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Criminal Justice

Koestler Trust launches women in prison art trail celebrating 100 years of votes for women

The Koestler Trust has produced an art trail of Koestler Award-winning artworks by today’s women prisoners commemorating the centenary of women’s suffrage.  All the artworks will be displayed from International Women’s Day on 8 March.  The Koestler Trust is a prison arts charity, working in prisons, secure hospitals, immigration centres, young offender institutions and in the community.

The idea is simple but powerful: to exhibit 100 framed paintings, drawings, sculptures and poems by women in prison in important venues and public buildings throughout the UK. The trail will shine a light on women in prison 100 years on from the 1918 Representation of the People Act which was preceded by a suffragette campaign which led to the imprisonment of many of its supporters.

These ‘corridors of power’ will display around 100 artworks by over 50 women who have entered artwork and poetry into the 2016, 2017 and 2018 Koestler Awards.  The project will play a part in the Vote 100 celebrations which will be taking place throughout 2018 celebrating the centenary of the 1918 Representation of the People Act which granted women the right to vote.

Many suffragettes were famously imprisoned 100 years ago and this trail will shine a light on the challenges faced by women in prison in 2018, put their challenges on the agenda of policy makers and catalyse improvement in the treatment and rehabilitation of women prisoners.

A wide range of venues will be participating in the art trail from the worlds of the arts, government, and criminal justice for 12 months representing the many different spaces which touch the lives of women in prison today and touched those of the suffragettes 100 years ago.  Participating venues include:

  • Old Bailey, London – where suffragettes and women today have faced trial
  • St George’s Hall, Liverpool – the site of the first suffragette protest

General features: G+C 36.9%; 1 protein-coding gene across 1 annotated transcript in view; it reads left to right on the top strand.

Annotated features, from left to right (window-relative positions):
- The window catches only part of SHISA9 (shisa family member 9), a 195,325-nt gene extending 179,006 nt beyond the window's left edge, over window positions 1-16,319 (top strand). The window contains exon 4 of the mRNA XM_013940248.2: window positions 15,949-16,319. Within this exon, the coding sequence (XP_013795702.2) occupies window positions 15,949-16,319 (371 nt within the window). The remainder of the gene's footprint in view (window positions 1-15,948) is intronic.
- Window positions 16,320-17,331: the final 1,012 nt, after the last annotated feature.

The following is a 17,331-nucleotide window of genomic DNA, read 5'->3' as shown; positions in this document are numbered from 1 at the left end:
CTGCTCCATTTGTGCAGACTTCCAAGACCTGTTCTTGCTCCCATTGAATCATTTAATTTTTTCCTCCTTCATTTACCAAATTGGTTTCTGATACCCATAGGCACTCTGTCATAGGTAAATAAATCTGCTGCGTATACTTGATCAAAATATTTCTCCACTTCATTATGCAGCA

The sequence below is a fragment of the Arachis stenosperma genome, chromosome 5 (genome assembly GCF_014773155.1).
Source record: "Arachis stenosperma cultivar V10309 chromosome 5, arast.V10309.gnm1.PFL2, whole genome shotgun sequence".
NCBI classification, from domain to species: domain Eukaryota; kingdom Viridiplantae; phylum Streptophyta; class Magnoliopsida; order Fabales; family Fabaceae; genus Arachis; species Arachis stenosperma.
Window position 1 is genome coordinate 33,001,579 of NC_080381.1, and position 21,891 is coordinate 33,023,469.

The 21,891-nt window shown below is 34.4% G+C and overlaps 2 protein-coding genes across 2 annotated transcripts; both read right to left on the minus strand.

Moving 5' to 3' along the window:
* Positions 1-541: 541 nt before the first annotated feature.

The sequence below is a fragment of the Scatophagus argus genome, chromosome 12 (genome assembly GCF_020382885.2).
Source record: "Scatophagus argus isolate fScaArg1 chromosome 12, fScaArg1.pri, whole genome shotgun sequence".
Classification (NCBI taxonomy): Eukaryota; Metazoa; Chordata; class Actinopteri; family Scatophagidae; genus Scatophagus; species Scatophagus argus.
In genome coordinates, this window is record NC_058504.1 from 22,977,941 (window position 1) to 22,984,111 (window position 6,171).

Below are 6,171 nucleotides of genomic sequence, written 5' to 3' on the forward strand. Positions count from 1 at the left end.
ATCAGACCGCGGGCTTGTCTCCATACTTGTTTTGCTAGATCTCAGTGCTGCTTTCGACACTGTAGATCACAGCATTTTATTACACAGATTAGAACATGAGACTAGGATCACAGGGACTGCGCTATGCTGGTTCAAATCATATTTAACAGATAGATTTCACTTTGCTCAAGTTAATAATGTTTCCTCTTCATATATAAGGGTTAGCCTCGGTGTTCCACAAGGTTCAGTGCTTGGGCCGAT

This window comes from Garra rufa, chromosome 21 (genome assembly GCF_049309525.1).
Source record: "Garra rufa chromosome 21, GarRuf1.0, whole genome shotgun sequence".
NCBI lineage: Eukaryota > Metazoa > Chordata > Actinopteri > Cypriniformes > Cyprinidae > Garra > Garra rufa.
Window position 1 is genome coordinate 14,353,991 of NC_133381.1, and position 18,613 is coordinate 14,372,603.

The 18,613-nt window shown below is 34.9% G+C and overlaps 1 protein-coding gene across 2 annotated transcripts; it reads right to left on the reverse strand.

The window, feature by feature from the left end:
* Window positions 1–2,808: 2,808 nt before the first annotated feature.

• Houses of Parliament, London – offices of members of the Justice Committee, Baroness Corston and Lord Ramsbotham
  • New Scotland Yard, London, as well as police commissioners and police stations
  • The Pankhurst Centre, Manchester – home of the Pankhurst family and now a women’s centre
  • Emily Wilding Davison Library, Royal Holloway University, Surrey – named after their suffragette alumna
  • Headquarters of the prison services in England and Wales, Northern Ireland and Scotland.
  • All the UK women’s prisons

The venues will each display one framed artwork either in private or public spaces, include institutions, policy-makers, educators and support networks which touch the lives of women in prison – including police stations, courts, prisons, women’s centres and approved premises – as well as arts and public spaces which will publicly show the talent of women in prison and raise awareness of the challenges which they face.

The art trail is supported by Barrow Cadbury Trust to celebrate the life and work of Helen Cadbury, our former chair (and great granddaughter of Barrow Cadbury) who sadly died in June 2017 at the age of 52. Helen was a staunch champion of women prisoners, and of the arts and prison reform, as well as a poet and author, who would have relished the idea of the works of art of women prisoners being exhibited in the corridors of power.

@koestlertrust #100YearsOn